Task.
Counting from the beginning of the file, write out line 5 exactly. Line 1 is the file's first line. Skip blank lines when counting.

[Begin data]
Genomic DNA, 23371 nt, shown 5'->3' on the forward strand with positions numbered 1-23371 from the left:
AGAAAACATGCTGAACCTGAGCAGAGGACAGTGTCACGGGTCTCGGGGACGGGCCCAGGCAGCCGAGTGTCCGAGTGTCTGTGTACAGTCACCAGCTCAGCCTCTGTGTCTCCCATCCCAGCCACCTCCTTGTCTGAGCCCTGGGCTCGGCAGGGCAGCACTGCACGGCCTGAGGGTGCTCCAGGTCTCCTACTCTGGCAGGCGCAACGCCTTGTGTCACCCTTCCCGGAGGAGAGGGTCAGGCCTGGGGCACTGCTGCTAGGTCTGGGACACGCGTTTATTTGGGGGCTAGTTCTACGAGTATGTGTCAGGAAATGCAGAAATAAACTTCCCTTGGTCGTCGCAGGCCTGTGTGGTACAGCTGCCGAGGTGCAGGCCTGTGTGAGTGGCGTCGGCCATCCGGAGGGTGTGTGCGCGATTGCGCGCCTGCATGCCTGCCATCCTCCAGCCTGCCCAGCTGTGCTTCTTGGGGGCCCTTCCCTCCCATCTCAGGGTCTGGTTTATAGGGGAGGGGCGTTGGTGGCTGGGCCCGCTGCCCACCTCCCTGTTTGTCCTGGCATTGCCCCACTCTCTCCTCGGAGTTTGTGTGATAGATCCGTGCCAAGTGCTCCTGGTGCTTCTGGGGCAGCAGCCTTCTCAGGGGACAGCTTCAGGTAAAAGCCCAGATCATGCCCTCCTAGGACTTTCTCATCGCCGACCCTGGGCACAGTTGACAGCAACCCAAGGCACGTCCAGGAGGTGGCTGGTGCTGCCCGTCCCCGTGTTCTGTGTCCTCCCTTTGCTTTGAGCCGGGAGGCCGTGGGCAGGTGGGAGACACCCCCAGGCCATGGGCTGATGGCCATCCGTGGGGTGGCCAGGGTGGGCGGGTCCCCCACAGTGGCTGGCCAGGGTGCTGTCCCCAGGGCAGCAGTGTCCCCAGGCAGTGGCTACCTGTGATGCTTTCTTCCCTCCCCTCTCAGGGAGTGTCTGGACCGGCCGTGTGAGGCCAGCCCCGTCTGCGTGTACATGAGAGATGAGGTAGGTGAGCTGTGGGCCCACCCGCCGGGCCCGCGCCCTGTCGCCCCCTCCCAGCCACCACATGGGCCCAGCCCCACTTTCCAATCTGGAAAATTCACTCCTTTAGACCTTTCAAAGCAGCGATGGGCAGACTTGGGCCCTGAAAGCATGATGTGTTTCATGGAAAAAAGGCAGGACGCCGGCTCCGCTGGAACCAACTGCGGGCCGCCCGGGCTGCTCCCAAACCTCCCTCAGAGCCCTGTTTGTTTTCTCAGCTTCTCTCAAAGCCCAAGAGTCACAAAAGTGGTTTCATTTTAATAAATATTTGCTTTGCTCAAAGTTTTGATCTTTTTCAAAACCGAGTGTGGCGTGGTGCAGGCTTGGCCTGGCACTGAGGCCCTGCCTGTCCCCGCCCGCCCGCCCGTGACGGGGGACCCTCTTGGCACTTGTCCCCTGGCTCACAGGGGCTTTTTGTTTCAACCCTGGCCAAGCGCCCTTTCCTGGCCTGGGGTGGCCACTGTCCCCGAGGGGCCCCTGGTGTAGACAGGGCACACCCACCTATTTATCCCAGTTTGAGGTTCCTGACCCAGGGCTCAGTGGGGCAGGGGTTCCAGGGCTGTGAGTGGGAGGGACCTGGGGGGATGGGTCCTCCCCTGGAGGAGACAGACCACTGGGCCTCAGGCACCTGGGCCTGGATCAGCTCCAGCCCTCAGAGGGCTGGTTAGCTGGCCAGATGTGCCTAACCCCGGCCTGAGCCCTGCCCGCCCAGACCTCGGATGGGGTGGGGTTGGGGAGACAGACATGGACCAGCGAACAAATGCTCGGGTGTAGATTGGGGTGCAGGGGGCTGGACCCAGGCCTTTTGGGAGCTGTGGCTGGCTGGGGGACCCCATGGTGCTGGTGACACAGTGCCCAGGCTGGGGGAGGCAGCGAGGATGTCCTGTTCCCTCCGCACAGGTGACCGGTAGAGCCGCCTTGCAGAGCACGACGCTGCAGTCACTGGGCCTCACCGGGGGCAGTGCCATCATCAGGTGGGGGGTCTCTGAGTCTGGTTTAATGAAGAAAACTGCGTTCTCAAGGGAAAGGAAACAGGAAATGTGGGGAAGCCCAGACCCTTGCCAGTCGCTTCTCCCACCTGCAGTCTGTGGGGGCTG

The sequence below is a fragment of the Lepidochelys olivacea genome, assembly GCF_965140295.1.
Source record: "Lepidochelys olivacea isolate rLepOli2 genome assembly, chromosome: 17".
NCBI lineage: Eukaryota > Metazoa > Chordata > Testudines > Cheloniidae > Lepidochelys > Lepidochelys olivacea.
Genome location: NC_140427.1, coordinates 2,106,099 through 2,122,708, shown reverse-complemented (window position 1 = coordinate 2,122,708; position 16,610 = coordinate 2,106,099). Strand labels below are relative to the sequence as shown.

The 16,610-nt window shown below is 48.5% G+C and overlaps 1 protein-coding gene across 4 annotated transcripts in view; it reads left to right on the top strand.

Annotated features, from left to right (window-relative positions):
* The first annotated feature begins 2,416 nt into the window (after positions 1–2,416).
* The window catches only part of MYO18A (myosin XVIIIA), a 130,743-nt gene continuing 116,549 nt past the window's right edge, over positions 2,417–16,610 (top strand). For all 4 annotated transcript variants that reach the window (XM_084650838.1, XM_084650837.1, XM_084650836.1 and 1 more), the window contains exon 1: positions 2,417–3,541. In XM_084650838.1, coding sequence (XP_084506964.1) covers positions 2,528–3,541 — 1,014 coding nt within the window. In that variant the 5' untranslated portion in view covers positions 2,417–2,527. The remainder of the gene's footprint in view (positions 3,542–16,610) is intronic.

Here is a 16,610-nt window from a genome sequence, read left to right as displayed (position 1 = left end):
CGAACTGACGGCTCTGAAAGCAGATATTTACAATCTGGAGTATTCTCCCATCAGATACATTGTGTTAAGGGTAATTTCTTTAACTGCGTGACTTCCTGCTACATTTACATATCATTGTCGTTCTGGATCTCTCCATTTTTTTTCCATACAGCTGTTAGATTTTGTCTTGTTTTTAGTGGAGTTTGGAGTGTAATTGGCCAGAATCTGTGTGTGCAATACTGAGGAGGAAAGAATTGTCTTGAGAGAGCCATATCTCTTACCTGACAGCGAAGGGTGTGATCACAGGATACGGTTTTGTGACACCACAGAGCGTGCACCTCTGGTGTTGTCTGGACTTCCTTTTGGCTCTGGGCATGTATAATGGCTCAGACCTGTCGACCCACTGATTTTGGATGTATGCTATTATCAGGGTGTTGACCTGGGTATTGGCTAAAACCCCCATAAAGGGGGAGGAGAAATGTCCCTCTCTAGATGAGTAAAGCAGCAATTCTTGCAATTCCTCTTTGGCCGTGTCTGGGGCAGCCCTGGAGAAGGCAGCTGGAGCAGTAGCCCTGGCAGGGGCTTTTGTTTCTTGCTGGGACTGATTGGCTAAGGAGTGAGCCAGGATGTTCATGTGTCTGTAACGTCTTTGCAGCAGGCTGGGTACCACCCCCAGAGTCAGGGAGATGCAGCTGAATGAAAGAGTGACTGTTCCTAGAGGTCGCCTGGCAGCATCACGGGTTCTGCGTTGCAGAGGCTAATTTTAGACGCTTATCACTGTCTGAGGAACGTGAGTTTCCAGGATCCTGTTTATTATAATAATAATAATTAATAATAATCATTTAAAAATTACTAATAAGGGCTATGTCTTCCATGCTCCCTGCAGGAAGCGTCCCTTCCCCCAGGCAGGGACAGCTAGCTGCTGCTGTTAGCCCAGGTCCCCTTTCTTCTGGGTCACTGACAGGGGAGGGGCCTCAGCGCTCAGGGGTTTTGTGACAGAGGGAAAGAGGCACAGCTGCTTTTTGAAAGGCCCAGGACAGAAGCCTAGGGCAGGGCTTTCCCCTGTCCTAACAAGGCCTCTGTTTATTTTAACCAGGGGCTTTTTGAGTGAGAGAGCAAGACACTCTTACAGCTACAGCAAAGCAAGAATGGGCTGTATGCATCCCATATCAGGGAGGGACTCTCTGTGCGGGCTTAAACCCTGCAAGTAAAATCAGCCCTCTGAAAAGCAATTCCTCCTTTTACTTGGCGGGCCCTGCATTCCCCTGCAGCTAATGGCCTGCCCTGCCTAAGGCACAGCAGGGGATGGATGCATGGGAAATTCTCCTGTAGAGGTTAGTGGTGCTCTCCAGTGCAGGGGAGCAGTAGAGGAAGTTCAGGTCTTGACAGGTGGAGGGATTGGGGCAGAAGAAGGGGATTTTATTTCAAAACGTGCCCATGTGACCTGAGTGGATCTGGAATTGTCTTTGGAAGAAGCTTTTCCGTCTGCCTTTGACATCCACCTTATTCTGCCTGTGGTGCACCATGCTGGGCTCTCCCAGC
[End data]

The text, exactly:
NCBI lineage: Eukaryota > Metazoa > Chordata > Testudines > Cheloniidae > Lepidochelys > Lepidochelys olivacea.